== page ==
Stephen R. Sylvanie / Special to the Home News
Friday, Dec. 19, 2008 | midnight
As a pitcher in the Oakland Athletics organization in the 1980s, Summerlin resident Manny Abeyta may have learned more at the plate than he did on the mound.
Oakland manager Billy Martin emphasized an understanding of batting to his pitchers and the young Abeyta soaked up all he could at major league camps and while playing for Oakland's minor league affiliates.
For the past decade, Abeyta has applied those lessons with another Athletics organization – the Southern Nevada Athletics, a local high school scout team he puts together each fall.
"Under Billy Martin, he wanted you to understand hitting as much as you could," said Abeyta, who spent eight years playing professionally. "The two go hand in hand."
Abeyta, a 1973 Clark graduate and former pitcher for UNLV, formed the scout team in 1998 and has reassembled it every year since to play in tournaments between the end of the American Legion summer season and the start of high school practices in January.
"I wasn't trying to get the best players in town," he said. "But I wanted to get players who really wanted to work and really were good student-athletes who wanted to develop their skills and go play college baseball."
The Athletics won the Showcase Classic in late-November in Henderson and Abeyta considers this year's group one of the best he's coached.
They feature players from every part of the valley, including Palo Verde's Brandon Laubhan, who went 9 for 14 in the four-game tournament and Chaparral's Ricardo Perez, who netted two doubles and a home run
Their most impressive victory was a 8-5 win against a team from Allen, Texas, in the finals.
"Everything just came together during that tournament," Laubhan said. "It was awesome beating a team from Texas because they always put out good teams."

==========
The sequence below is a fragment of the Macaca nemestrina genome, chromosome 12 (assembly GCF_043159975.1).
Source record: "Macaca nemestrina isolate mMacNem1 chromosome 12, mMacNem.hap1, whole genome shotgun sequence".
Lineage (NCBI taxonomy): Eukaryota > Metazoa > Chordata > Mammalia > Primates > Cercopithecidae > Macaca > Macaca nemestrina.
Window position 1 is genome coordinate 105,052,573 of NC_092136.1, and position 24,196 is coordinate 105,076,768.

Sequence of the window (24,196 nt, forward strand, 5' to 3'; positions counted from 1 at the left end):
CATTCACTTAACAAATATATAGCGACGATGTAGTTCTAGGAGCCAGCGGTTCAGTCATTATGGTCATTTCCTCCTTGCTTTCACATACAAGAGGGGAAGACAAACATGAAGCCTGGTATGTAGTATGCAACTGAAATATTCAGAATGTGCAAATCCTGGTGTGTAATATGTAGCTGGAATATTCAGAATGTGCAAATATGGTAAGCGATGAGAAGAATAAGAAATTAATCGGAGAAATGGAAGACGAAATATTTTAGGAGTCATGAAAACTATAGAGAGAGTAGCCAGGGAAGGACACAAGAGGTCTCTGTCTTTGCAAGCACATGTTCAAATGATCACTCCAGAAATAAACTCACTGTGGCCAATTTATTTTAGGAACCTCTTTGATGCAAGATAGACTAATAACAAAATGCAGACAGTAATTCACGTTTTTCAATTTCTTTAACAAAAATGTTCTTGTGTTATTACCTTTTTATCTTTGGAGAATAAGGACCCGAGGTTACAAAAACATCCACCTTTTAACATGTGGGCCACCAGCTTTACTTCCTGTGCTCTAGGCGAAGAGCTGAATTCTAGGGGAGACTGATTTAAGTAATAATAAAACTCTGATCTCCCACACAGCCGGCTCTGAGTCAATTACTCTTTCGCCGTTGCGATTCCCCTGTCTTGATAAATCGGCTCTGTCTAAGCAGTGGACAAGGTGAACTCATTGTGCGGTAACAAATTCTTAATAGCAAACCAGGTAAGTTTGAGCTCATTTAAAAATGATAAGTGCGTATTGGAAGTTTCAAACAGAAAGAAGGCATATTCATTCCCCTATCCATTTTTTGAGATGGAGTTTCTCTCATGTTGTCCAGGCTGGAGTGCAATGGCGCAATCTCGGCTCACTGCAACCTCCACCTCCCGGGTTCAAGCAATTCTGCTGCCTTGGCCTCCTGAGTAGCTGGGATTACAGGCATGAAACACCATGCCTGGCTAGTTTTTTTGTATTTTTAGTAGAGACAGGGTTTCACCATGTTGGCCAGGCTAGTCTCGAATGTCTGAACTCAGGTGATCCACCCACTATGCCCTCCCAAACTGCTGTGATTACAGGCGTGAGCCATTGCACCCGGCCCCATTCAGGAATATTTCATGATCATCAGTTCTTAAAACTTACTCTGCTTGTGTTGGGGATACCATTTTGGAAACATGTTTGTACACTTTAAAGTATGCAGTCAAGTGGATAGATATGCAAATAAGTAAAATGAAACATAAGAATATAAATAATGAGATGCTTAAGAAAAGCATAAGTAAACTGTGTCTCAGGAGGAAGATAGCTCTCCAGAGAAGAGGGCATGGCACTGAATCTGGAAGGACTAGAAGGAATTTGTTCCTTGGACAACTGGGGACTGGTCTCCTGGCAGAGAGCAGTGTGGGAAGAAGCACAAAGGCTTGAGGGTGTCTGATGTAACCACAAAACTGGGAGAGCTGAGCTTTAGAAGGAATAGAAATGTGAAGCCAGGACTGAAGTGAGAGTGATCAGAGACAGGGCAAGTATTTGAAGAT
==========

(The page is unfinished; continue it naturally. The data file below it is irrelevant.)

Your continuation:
Throughout the years, Abeyta has worked with dozens of local prospects, including former professionals Doug Mirabelli and Tyler Houston when they attended Valley in the 1980s.
Palo Verde freshman Cody Schustersaid Abeyta has a knack for keeping players committed.
"He is the best fundamentals coach I have ever had," Schuster said. "The first thing he fixed was my swing and then I absolutely crushed the ball."
Abeyta was a hot commodity at Clark, which he led to state championship in 1972, and continued his career even as detractors deemed his 5-foot-7 frame too small to pitch professionally.
"I have always been an overachiever," he said.
Abeyta never pitched in the major leagues but cherished his years jumping from various minor league teams from 1977 to 1984. In 1980, he had his best year when he recorded 18 wins for a Mexico City professional team.
An arm injury cut Abeyta's career short just before he was slated to play for the Las Vegas Stars in 1985. He's periodically thrown batting practice for the Triple-A franchise since.
Abeyta's next goal is to coach college baseball.
"Wherever I end up I know I'm going to build a good program," he said. "A program that's going to going to get ranked and have players who get developed."
Sean Ammerman can be reached at 990-2661 or email@example.com.